If we are to improve health and wellbeing across the UK, one thing is clear: healthy food must become more available, accessible and affordable – everywhere.
But when talking about obesity, people often fail to see the wider context that shapes our food options, and instead focus solely on individual behaviour. That’s a problem for those of us who want to promote longer, healthier lives, because when the issue is defined purely as one of poor personal choices, people think that’s just the way it is. They are less likely to see the need for the policy changes required to fix it.
This summer we’ve been working to share our research on the way people think and communicate about obesity in the UK, and how this should inform Nesta’s approach in seeking to halve its prevalence among adults by 2030. Our focus groups this summer reflected findings we’ve seen in earlier research: that when you ask the public what causes obesity, the first things that come to mind are poor individual choices and a lack of willpower – there’s a view that people just need to eat less and move more. When you ask about possible solutions, many feel the only way to create change is through improved education on food and nutrition – more cookery classes in school, for example.
However if you delve a little deeper, talk to people for a little longer, many can also see the truth of the matter – that inequality plays a major part. That if you’re on a low income it can be harder to buy and cook enough nutritious food for the whole family. That if you’re a shift worker, the food that’s within reach at unsociable hours may not be the healthiest. People tend to be unsurprised by stats which show that poorer neighbourhoods have five times the number of fast-food outlets compared with well-off ones, and that those same neighbourhoods have little green space.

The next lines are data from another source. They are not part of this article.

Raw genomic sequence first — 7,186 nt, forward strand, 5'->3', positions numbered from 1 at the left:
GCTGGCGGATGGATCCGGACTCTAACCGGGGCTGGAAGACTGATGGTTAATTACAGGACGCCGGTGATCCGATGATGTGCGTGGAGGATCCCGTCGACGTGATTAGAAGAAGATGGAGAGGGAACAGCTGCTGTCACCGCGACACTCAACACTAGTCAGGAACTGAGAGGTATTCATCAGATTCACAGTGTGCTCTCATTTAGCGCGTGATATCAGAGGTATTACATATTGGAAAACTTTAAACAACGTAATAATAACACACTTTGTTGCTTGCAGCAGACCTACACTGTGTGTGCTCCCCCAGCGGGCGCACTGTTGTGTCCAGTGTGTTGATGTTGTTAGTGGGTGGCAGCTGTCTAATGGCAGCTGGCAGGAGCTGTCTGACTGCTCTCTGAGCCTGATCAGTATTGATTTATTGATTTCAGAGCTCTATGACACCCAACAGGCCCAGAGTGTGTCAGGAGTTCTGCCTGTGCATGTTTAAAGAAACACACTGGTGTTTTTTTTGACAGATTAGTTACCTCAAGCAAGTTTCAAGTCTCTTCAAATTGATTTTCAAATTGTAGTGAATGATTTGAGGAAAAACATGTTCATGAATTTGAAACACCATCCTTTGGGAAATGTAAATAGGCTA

But this deeper understanding isn’t top-of-mind for most people, and in the main they default to thinking that, ultimately, anyone can be healthy if they want to be.
This is why we need to forge a new narrative, one which stresses that what surrounds you helps to shape you. That where you live and your level of income can either limit or expand your available options, and make it easier or harder to be healthy. That food manufacturers, retailers and the government can – and should – change our food environments so that affordable healthy options are within everyone’s reach.
At FrameWorks we’ve spent the last four years exploring how people think about obesity and how we can discuss it differently. We have tested and developed a new way to talk about childhood obesity: first by uncovering deeply held attitudes on the issue, and exploring which beliefs were helping or hindering change; and then through qualitative and quantitative research to identify the communication tools that could shift thinking, bringing those more helpful mindsets to the foreground. We’re now building on this research with Nesta to examine the wider issue of obesity and food environments, and how we can alter the conversation to improve the nation’s health.
Our research suggests five shifts that will help build support for action, which I’ll explore here.
When we lead by talking about what this issue is fundamentally about – boosting our health – people are more willing to listen to what we have to say.